The impairment of insulin signalling in the brain could well play a role in the development of neurodegenerative disorders, as it leaves neurons more exposed to toxic influences.
Interestingly, insulin has direct effects on brain activity and cognitive processes. In animal models, a decrease in the insulin receptor signalling system produces cognitive impairments and a reduction in hippocampal synaptic neurotransmission [9,10]. Conversely, insulin injected into the brain intracerebroventricularly can improve performance in memory tasks in animals and also the performance of attention tasks in humans when applied via the nasal passage where it can enter the brain more directly . This effect might be linked to the fact that LTP (long-term potentiation) of neuronal synaptic transmission is impaired if insulin signalling is affected, as shown in animal models of diabetes. Treatments of the diabetic animals with insulin rescued the impairment in neurotransmission [12–14]. People with T2DM also have cognitive impairments, and treatment with diabetes medication improves these impairments [5,12].
Reduced insulin sensitivity and efficacy are also observed in the majority of elderly people and contributes to the development of AD [5,15]. A recent study reported that insulin receptor levels are down-regulated in the brains of patients with AD. Insulin receptors were found to be internalized in neurons, and IRS (insulin receptor substrate)-1 and IRS-2 were reduced in total levels, but had increased levels of IRS-1 phosphorylation at Ser312, which leads to reduced signalling activity . This unexpected connection between T2DM and AD opened up novel research avenues to investigate what the underlying mechanisms for this may be. Insulin is a hormone that has a range of functions in the body. Its general physiological profile is that of a growth factor. Insulin is crucial for cell growth and survival. Neurons also carry insulin receptors, and activating these induces dendritic sprouting, neuronal stem cell activation, and general cell growth, repair and neuroprotection [2,5,11,17–19] (see Figure 1 for details). Furthermore, insulin has potent neuroprotective factors, and also regulates GSK3β (glycogen synthase kinase 3β), a major tau kinase, which is the major component of neurofibrillary tangles found in the brains of AD patients [20,21]. Insulin also improves brain activity such as attention, memory formation and cognition in humans [22–25]. Nasal application of insulin, an application route where it enters the brain more directly, had clear effects on attention and memory formation [24,26,27]. A recent phase II clinical trial showed that nasal application of insulin improves memory in patients with mild cognitive impairments and early AD patients, improves the CSF (colony-stimulating factor) amyloid 1–40/1–42 ratio, and showed enhancement of cortical activation in PET (positron-emission tomography) scans, and an improvement in cognitive tasks .
In conclusion, the impairment of insulin signalling in the brain could well play a role in the development of neurodegenerative disorders, as it leaves neurons more exposed to degenerative influences [5,27–29].
However, treating AD patients with insulin over longer periods of time does not appear sensible, in particular, as this may exacerbate the insulin receptor desensitization.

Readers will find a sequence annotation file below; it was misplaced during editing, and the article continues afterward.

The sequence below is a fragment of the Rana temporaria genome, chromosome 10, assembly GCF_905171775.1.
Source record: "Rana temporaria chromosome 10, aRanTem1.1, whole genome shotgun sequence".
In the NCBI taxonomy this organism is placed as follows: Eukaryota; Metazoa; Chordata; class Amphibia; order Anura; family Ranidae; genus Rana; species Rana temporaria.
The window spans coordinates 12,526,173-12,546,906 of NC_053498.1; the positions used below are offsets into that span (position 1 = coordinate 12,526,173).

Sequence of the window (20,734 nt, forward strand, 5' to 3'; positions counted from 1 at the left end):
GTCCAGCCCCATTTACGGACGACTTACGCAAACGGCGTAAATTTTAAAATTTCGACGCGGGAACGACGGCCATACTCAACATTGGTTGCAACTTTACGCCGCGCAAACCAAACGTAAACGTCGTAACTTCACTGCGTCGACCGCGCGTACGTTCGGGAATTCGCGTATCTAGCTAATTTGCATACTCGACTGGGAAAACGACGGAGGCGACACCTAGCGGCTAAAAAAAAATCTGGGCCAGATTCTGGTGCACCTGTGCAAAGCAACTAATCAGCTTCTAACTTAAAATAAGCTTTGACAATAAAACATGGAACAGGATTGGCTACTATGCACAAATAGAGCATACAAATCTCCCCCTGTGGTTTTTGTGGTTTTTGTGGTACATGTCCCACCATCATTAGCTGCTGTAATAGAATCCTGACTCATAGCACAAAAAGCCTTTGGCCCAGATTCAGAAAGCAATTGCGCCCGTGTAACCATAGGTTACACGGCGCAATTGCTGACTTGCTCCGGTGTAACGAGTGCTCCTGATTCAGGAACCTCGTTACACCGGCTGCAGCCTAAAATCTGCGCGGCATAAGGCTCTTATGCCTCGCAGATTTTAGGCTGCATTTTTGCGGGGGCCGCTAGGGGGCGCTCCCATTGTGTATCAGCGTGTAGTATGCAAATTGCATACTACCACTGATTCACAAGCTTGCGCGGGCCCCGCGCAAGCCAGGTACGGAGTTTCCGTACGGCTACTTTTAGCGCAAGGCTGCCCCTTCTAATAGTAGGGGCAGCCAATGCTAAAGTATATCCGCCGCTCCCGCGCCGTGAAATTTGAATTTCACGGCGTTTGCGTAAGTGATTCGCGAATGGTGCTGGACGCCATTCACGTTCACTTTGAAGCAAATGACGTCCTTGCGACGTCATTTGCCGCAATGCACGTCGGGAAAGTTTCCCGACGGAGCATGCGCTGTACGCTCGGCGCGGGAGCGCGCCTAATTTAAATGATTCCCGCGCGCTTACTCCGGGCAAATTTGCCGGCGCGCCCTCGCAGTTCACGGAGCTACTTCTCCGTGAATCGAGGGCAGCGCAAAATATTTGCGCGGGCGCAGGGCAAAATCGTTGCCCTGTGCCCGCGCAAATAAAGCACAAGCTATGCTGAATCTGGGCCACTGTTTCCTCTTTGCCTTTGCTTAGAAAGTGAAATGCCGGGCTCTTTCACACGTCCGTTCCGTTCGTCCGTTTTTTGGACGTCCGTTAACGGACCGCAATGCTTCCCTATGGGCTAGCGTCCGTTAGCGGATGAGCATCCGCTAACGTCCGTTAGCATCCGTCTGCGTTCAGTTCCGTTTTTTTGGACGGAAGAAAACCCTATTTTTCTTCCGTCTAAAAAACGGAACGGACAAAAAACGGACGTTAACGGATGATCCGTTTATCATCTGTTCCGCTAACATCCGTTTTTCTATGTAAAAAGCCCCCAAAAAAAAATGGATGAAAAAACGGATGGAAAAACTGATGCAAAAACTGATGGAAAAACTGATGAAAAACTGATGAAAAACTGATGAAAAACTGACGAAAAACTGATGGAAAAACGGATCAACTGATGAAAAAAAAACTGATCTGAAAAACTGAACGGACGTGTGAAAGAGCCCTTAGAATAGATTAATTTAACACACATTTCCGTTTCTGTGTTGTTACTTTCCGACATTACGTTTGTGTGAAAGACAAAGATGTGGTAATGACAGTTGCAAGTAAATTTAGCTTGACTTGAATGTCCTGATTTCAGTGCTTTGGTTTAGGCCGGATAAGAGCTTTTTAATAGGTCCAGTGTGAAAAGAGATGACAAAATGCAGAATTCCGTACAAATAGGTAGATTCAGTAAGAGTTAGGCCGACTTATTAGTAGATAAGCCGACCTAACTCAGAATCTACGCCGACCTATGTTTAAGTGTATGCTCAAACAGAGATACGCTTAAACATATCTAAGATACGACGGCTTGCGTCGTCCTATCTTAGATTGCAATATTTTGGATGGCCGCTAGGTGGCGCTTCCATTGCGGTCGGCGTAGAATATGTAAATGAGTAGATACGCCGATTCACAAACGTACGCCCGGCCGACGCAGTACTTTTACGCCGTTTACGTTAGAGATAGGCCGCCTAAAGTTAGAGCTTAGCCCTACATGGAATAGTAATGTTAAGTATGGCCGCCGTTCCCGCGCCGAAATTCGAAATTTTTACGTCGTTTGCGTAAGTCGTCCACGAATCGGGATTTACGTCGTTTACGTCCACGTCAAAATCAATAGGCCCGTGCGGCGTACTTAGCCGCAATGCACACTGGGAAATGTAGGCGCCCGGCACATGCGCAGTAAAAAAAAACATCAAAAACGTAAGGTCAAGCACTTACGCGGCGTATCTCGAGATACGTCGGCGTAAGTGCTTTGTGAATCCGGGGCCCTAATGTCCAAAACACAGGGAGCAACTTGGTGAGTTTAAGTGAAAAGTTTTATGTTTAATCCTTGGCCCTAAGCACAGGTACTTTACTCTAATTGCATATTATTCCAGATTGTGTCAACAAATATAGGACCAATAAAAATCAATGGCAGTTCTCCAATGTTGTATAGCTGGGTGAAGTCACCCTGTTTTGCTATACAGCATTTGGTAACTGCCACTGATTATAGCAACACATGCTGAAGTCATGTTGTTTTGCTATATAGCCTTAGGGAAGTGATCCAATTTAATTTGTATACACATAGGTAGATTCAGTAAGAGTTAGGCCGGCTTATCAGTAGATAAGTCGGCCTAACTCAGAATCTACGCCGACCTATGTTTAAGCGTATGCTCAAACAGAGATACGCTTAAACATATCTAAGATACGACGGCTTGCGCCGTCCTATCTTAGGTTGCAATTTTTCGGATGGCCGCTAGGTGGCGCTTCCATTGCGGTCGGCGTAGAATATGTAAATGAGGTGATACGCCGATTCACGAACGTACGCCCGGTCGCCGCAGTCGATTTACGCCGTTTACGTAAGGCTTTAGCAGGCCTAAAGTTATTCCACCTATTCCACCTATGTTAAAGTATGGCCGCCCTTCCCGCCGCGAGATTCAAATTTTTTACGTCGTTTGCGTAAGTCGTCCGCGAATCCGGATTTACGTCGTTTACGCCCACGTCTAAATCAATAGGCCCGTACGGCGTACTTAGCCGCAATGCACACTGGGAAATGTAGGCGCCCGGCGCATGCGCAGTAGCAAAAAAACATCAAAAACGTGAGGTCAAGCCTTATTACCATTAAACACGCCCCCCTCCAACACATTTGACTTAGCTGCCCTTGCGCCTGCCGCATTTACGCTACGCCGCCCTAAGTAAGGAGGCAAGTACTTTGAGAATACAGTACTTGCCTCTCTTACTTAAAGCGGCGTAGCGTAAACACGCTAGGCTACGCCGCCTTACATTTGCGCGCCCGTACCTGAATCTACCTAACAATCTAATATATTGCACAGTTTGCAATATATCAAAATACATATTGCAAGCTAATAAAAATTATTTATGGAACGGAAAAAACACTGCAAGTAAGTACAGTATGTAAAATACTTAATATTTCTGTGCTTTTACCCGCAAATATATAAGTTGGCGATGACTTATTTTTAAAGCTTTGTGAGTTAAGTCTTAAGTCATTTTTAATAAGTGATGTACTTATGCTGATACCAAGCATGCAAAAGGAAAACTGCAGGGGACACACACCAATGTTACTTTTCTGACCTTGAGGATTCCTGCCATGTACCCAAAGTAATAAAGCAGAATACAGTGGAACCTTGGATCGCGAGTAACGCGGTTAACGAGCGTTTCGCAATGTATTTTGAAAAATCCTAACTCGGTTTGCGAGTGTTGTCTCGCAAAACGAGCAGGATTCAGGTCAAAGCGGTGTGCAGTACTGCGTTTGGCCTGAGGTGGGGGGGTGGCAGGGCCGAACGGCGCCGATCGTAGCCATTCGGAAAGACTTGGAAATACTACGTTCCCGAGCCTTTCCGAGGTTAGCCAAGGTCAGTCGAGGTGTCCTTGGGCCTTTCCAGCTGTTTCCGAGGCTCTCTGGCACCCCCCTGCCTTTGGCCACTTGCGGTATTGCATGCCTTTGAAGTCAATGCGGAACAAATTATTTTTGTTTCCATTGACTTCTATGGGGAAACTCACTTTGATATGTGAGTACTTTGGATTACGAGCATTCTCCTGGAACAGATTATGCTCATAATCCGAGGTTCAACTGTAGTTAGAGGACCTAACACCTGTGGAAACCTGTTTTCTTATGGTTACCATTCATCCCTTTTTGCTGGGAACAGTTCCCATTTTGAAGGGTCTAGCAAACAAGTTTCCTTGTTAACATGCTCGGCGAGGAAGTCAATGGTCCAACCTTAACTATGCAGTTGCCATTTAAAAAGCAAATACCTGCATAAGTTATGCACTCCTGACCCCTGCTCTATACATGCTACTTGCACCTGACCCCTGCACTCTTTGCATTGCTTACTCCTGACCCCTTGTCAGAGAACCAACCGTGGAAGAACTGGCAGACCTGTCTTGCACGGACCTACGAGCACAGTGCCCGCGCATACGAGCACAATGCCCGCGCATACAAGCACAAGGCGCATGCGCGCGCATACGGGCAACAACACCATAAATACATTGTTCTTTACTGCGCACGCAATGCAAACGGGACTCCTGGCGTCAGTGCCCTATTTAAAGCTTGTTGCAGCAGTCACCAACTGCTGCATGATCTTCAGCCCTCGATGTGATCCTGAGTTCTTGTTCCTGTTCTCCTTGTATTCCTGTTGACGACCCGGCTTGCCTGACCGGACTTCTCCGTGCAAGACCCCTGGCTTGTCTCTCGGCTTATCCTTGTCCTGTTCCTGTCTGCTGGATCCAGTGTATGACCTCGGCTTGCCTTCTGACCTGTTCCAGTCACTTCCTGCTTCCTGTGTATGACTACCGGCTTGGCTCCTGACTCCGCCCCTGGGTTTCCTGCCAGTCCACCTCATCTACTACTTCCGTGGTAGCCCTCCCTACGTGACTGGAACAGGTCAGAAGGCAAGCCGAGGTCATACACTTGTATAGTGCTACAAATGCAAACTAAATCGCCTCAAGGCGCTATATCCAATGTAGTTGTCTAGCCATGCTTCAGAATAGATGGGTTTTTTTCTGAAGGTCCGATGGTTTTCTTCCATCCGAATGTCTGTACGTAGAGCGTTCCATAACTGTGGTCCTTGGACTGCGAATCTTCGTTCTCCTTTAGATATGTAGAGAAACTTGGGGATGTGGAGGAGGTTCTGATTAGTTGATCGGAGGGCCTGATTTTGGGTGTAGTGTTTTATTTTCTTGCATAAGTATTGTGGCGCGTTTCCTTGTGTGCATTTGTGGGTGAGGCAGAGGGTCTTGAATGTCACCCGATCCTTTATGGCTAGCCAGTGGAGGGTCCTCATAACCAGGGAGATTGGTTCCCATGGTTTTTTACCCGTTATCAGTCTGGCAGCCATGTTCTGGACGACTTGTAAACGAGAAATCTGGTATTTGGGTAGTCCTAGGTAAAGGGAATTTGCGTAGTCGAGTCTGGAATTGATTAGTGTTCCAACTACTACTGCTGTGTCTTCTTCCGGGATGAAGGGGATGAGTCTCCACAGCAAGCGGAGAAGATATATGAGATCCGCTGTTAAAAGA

The incretins: GLP-1 (glucagon-like peptide-1) and GIP (glucose-dependent insolinotropic polypeptide)
As insulin receptors are desensitized in T2DM and in AD, and injection of insulin itself loses its effectiveness over time, researchers are investigating different strategies concerning how to improve blood glucose level maintenance. In addition, it is not safe to treat AD patients with insulin if they are not diabetic. However, other signalling pathways exist that also modulate blood glucose levels, e.g. the incretin hormone signalling pathways, in particular GLP-1 and GIP [30,31].
GLP-1 receptors are found on neurons in the brains of rodents and humans [32,33]. They are predominately expressed on large-sized neurons, on the cell bodies and also on dendrites, indicating that they are located on the synapse . Similar to insulin, GLP-1 is predominately known for its use in treating T2DM. However, like insulin, GLP-1 is principally a growth factor and has the main properties of all growth factors . GLP-1 increases cell growth, proliferation and repair, and inhibits apoptosis  (see Figure 2). In the brain, GLP-1 has been documented to induce neurite outgrowth and to protect against excitotoxic cell death and oxidative injury in cultured neuronal cells [37,38]. Neurons were found to be protected against cell death induced by β-amyloid 1–42, the peptide that aggregates in the brains of Alzheimer patients, and against oxidative stress and membrane lipid peroxidation caused by iron . In addition, GLP-1 showed neuroprotective properties in pyridoxine-induced peripheral neuropathy . Furthermore, mice that overexpress GLP-1 receptors in the hippocampus showed increased neurite outgrowth and improved spatial learning . Enhanced progenitor cell proliferation in the brain was also found in this study. The novel GLP-1 analogue liraglutide also increases the division of neuronal progenitor cells in the brain, and even increases neuronal neogenesis in the brains of a mouse model of AD . Theoretically, it may be possible to regenerate neuronal tissue and to regain some of the lost cognitive functions in patients with AD similar to the regeneration of β-cells in the pancreas .